The full report is available here.

So the county and state governments had been made aware of the fire danger? On a personal note, I know from experience that these threats can be mitigated via mechanical methods. The State of Utah has made funds available to communities that want to decrease their risk of fire danger, and those funds paid my salary on more than one occasion.

By comparison, the Journal article adds that in 2014, in response to a report by the Hawaii Wildfire Management Organization, a plan was implemented to clear brush near populated areas, improve response time and work with utility companies and landowners to reduce the risk of fire. But the funding for improving response times and developing resources to tackle fire in rough terrain did not materialize.

And may I add that while clearing trees is one thing, light fuels tend to grow back very quickly. For example, in Utah, a species known as cheatgrass grows quite well, especially after a fire, when it then replaces the native grasses. It is particularly irksome when it comes to fire prevention. And as my old supervisor once said (barring open water), “The only place fire can’t go is where fire has already been.”

Then there is the matter of the power lines. Conspiracy theories aside, downed live power lines are likely the cause. The official cause has yet to be announced, but the evidence is pointing in that direction. National Review has uncovered information that Hawaiian Electric knew that its system had problems, but fixing those problems was not the company’s priority. The priority was developing renewable energy in order to comply with state law. (Emphasis mine.)


In 2015, Hawaii’s state legislature passed a bill mandating that all of the state’s energy come from renewable resources by 2045. Hawaiian Electric was having trouble meeting the mandate through the use of renewables after it shuttered two conventional power plants in 2019. The company was so focused on the environmental side that it did not deal with known problems with the grid. However, in the WSJ article mentioned above (and take special note of this):

Documents show Hawaiian Electric submitted a request for funding in 2022 from the public utilities commission to help offset the $189.7 million it said it needed to bolster its power grid across the state, including wildfire-prevention measures. The request is still being processed.

The request is still being processed.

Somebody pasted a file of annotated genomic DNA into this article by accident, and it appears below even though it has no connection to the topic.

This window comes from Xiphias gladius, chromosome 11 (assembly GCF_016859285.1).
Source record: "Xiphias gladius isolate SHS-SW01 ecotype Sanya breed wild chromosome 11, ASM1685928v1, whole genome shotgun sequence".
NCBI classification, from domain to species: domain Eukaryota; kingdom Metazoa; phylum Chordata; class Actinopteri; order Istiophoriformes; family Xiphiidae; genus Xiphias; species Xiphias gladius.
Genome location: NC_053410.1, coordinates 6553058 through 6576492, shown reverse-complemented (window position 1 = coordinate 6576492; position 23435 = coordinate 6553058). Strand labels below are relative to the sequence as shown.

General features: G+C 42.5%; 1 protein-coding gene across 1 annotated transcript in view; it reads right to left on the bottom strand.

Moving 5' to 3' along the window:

One final point. According to the New York Post, Chief Herman Andaya, the head of Maui’s Emergency Management Agency who apparently holds a Ph.D. in CYA (and who has even less experience in emergency management than I do), is sticking by his decision not to activate the emergency sirens on the island. The country sent out alerts via television, radio, and text and through the opt-in resident alert system but did not activate the sirens. His rationale? The sirens are used for tsunami warnings and residents are conditioned to head for higher ground when the sirens go off.

He commented, “Had we sounded the siren that night, we’re afraid that people would have gotten mauka [toward the mountains] and if that was the case, then they would have gone into the fire. I should also note that there are no sirens mauka, or on the mountainside, where the fire was spreading down. So even if we sounded the siren, we would not have saved those people out there on the mountainside.” [sic] This defense seems to be predicated on the idea that people are unable to recognize smoke, intense heat, and massive flames, and the excuse that “well, we would not have saved everyone.”


No wonder people were so quick to howl, “Climate change!” The truth is far worse.

I only spent a few seasons in firefighting. I am not an old firedog, but I put some time in. I was also a volunteer HazMat Technician. As such, I am enraged, and you should be enraged, too because none of this had to happen. People did not have to die or go missing. Homes and businesses did not have to be destroyed. Lives did not have to be upended and permanently ruined. All of this was preventable. But the safety of the people of Maui took a backseat to the climate agenda, greed, ineptitude, bureaucracy, and people whose only interests were the next funding cycle and keeping their jobs long enough to walk away with a fat pension.

They knew. They all knew. They just didn’t care.